Spiral: From the Book of Saw

Spiral: From the Book of Saw ★★★

This review may contain spoilers. I can handle the truth.

This review may contain spoilers.

Since I've still only seen the previous eight Saw movies once each, I sincerely appreciate how these last couple add-ons have mercifully ditched the baffling continuity of the original run. Now 11 years removed from Saw 3D, I can respect those who have made it their life's mission to map out all the sequels' intricate backtracking, but I never loved them enough to try that myself. I'm just here for the traps, man, and if you can give me enough of those in a completely self-sufficient narrative like this, I'll gladly take 'em.

As Jigsaw introduced the possibility of actual years-later Jigsaw copycats, this effort from the same screenwriters and director Darren Lynn Bousman (returning after II through IV, probably the series' peak) doesn't even try to make you think John Kramer is behind the new batch of self-torture booby traps picking off cops at a particular precinct. Chris Rock chews into the franchise's swear-happy grit with gusto as a hilariously bitter lone wolf forced to work with a rookie (The Handmaid's Tale's Max Minghella) as he investigates the gruesome deaths of his shady colleagues and withers under the domineering shadow of his retired police captain papa (Samuel L. Jackson). To go with the clanking contraptions and pitch shifted videos, the vengeful killer that Rock's hunting also has a puppet... but this one has a pig's face!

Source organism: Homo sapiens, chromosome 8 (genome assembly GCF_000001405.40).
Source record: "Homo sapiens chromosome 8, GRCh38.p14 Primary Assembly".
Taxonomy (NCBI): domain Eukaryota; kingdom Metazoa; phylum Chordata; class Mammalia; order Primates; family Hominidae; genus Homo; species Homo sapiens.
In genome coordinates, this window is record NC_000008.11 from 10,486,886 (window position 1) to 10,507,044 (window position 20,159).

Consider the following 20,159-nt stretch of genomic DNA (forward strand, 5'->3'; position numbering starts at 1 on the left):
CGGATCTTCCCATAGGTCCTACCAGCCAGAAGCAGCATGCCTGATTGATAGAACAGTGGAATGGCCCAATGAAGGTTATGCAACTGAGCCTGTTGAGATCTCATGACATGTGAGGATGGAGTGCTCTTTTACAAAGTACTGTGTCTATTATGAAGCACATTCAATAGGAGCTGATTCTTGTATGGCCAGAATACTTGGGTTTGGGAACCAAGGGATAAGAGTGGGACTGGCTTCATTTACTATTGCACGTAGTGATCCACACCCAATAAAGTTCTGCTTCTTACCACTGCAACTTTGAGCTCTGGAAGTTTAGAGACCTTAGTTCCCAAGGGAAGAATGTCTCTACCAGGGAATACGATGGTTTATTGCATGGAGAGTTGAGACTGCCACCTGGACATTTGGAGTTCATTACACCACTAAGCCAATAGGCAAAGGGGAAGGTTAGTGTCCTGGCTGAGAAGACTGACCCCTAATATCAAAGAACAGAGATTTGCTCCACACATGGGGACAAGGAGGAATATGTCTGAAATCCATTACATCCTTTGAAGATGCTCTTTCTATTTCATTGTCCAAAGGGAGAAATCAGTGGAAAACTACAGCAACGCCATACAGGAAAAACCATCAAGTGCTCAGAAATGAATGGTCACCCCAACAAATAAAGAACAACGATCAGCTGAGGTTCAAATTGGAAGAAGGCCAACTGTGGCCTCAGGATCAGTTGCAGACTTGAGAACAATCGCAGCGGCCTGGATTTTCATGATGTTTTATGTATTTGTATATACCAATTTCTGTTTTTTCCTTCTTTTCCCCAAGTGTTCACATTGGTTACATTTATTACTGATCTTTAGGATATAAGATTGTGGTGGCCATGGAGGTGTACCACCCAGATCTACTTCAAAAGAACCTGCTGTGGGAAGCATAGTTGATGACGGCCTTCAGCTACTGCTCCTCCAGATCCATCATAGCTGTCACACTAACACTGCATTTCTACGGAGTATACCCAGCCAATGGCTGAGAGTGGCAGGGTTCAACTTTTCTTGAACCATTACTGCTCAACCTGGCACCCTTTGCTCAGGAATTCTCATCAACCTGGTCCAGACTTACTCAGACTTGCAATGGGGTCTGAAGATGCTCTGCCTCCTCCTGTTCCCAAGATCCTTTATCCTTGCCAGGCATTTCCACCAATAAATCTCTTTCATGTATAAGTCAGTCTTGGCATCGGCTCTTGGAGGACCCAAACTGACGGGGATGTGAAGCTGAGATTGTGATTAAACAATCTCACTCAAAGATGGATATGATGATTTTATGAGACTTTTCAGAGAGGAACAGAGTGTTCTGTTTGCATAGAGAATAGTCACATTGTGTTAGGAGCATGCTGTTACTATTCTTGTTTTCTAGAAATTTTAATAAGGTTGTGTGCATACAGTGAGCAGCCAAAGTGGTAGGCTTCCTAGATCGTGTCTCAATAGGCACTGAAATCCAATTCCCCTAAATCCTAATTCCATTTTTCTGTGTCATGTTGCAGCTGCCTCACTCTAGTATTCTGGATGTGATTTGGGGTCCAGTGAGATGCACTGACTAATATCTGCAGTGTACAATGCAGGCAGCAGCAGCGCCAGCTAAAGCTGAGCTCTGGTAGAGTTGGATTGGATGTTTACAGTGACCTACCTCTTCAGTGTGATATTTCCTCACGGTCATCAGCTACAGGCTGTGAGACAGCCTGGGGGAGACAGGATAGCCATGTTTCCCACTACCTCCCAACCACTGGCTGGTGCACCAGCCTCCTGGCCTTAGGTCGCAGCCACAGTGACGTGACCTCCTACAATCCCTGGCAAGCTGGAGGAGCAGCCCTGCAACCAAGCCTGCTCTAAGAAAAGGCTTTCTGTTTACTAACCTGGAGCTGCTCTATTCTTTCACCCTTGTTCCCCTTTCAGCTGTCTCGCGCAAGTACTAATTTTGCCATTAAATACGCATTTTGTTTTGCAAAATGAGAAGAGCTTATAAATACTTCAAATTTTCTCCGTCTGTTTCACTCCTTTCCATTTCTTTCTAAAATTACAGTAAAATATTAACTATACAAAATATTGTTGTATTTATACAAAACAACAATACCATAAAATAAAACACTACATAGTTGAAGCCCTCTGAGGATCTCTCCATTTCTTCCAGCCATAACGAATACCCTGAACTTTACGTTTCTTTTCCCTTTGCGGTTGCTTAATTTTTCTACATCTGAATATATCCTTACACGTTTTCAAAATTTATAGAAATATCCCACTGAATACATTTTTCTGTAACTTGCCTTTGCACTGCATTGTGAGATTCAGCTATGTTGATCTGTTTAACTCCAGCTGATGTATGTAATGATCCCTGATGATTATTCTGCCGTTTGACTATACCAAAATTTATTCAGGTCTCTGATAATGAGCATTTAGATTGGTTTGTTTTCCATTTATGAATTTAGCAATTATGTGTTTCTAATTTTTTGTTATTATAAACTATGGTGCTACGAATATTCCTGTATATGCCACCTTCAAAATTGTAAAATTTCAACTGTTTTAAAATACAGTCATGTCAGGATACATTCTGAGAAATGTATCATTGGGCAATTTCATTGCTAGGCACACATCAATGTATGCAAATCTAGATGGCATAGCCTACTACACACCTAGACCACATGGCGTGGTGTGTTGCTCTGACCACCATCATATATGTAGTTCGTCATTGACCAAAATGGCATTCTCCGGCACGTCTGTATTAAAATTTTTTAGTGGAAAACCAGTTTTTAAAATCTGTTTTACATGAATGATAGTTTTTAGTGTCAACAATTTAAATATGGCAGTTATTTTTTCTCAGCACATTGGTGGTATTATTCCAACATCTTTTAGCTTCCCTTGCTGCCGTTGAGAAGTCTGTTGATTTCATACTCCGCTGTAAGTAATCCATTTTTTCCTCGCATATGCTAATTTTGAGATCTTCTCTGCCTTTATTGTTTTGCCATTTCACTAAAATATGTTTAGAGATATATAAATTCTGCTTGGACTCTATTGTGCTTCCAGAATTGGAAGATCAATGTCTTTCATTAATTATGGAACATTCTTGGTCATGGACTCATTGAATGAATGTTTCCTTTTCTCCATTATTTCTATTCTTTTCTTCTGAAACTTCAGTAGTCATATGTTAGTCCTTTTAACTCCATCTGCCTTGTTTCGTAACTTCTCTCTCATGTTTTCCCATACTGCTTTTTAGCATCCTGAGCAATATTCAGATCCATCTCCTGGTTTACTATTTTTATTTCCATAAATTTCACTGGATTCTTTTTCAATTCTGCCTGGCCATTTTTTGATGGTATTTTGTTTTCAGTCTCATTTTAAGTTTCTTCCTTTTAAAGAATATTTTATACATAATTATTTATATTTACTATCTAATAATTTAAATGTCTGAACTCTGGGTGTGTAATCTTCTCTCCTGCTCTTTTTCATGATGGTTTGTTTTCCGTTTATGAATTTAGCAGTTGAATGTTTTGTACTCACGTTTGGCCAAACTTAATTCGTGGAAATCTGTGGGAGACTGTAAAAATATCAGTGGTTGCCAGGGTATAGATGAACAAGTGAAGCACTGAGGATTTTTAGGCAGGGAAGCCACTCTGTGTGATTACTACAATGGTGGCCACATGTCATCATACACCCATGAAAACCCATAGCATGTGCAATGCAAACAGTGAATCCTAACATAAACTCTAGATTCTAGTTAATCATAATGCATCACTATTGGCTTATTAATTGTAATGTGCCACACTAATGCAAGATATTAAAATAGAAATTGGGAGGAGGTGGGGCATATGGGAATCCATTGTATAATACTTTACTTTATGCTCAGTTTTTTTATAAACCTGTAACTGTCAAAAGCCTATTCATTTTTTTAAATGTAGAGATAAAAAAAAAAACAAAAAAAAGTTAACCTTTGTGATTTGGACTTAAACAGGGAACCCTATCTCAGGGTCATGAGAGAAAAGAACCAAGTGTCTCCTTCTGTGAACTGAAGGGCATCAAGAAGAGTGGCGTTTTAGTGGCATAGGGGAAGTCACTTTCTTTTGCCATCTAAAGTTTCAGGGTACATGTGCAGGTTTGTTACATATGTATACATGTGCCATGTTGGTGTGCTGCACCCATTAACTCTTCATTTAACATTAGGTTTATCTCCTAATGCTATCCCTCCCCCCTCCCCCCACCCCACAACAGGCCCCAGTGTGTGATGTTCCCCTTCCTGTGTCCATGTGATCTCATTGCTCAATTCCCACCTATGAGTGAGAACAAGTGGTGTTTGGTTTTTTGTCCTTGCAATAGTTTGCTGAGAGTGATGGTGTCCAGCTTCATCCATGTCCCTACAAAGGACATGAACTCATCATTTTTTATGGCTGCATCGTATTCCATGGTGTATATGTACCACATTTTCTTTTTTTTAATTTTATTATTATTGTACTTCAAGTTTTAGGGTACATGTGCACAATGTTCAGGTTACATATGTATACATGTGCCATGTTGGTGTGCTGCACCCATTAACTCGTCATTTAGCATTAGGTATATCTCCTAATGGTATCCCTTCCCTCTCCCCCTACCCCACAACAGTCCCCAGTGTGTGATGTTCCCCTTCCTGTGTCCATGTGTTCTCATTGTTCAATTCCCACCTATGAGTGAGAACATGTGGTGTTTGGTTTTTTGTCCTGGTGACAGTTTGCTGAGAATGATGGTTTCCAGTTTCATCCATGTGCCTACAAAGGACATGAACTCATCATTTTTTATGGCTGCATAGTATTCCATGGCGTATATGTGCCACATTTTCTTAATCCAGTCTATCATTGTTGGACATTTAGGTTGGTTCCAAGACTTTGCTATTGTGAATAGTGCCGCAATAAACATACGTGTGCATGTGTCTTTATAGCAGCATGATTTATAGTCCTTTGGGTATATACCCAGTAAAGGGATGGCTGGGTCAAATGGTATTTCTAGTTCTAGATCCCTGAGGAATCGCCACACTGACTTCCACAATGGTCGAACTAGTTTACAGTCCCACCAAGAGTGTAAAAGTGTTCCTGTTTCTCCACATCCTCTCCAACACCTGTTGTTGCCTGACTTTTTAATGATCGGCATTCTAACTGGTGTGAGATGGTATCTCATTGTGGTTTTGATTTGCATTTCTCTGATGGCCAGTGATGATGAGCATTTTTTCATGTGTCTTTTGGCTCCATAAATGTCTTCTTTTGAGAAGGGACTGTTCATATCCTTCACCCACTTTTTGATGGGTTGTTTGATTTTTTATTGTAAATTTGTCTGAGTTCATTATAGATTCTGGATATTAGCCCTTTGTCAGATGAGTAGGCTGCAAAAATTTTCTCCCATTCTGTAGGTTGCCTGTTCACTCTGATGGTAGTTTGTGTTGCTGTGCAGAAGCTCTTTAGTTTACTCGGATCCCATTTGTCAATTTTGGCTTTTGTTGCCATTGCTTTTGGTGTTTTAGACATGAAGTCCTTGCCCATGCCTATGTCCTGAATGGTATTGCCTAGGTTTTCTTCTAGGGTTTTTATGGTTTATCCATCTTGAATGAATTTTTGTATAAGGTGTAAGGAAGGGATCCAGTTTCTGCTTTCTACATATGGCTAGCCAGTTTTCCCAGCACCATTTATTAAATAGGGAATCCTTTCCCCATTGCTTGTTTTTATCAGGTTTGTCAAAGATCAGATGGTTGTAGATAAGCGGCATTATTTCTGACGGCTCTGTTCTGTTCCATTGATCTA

In light of its zeitgeisty ACAB theme, it's too bad Spiral didn't actually come out a year ago as intended. I found it a solid application of the Saw ethos to zero in on one particular type of repugnant target, corrupt cop archetypes who most audiences wouldn't mind seeing slaughtered. It's reminiscent of the way number 6 treated the health care industry but without all the distractions of interconnected "Son of Jigsaw" stuff. True, the whodunit twist here might be pretty obvious (I mean, one of the victims is clearly not put into a trap...), but at least you could just watch this one and not get lost.

That's not to say Spiral's a stand-alone triumph, because the ending is pretty bunk, and in the tradition of Saw '04's Cary Elwes and Danny Glover, the addition of Rock's and Jackson's famous faces doesn't help to disguise the series' trademark schlocky dialogue. Aside from them, though, the cast does have that proper Saw feel, i.e., a bunch of people who kinda resemble cable series performers you can't exactly place, who then turn out not to be those people when you look them up. Thanks to the memorably gnarly trap deaths - someone has to start a machine that will rip all their fingers out so they won't get electrocuted, another has to sever their own spine to avoid being waterboarded with molten wax - this was a satisfying sequel/reboot/side story/whatever it is, and a fine way to begin supporting my neighborhood theater again.

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